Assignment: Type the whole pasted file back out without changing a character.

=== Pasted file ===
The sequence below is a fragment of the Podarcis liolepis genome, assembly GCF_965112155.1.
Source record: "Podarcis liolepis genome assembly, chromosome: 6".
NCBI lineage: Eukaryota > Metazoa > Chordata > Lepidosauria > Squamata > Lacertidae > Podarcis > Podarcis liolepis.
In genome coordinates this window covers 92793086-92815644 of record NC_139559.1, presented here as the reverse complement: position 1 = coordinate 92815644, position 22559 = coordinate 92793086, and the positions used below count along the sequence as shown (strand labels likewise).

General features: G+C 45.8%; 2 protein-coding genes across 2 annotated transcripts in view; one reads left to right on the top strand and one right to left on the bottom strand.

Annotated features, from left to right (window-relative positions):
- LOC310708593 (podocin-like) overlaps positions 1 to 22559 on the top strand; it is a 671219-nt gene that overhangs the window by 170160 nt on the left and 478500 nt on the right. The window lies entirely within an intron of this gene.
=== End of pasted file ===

The sequence below is a fragment of the Podarcis liolepis genome, assembly GCF_965112155.1.
Source record: "Podarcis liolepis genome assembly, chromosome: 6".
NCBI lineage: Eukaryota > Metazoa > Chordata > Lepidosauria > Squamata > Lacertidae > Podarcis > Podarcis liolepis.
In genome coordinates this window covers 92793086-92815644 of record NC_139559.1, presented here as the reverse complement: position 1 = coordinate 92815644, position 22559 = coordinate 92793086, and the positions used below count along the sequence as shown (strand labels likewise).

General features: G+C 45.8%; 2 protein-coding genes across 2 annotated transcripts in view; one reads left to right on the top strand and one right to left on the bottom strand.

Annotated features, from left to right (window-relative positions):
- LOC310708593 (podocin-like) overlaps positions 1 to 22559 on the top strand; it is a 671219-nt gene that overhangs the window by 170160 nt on the left and 478500 nt on the right. The window lies entirely within an intron of this gene.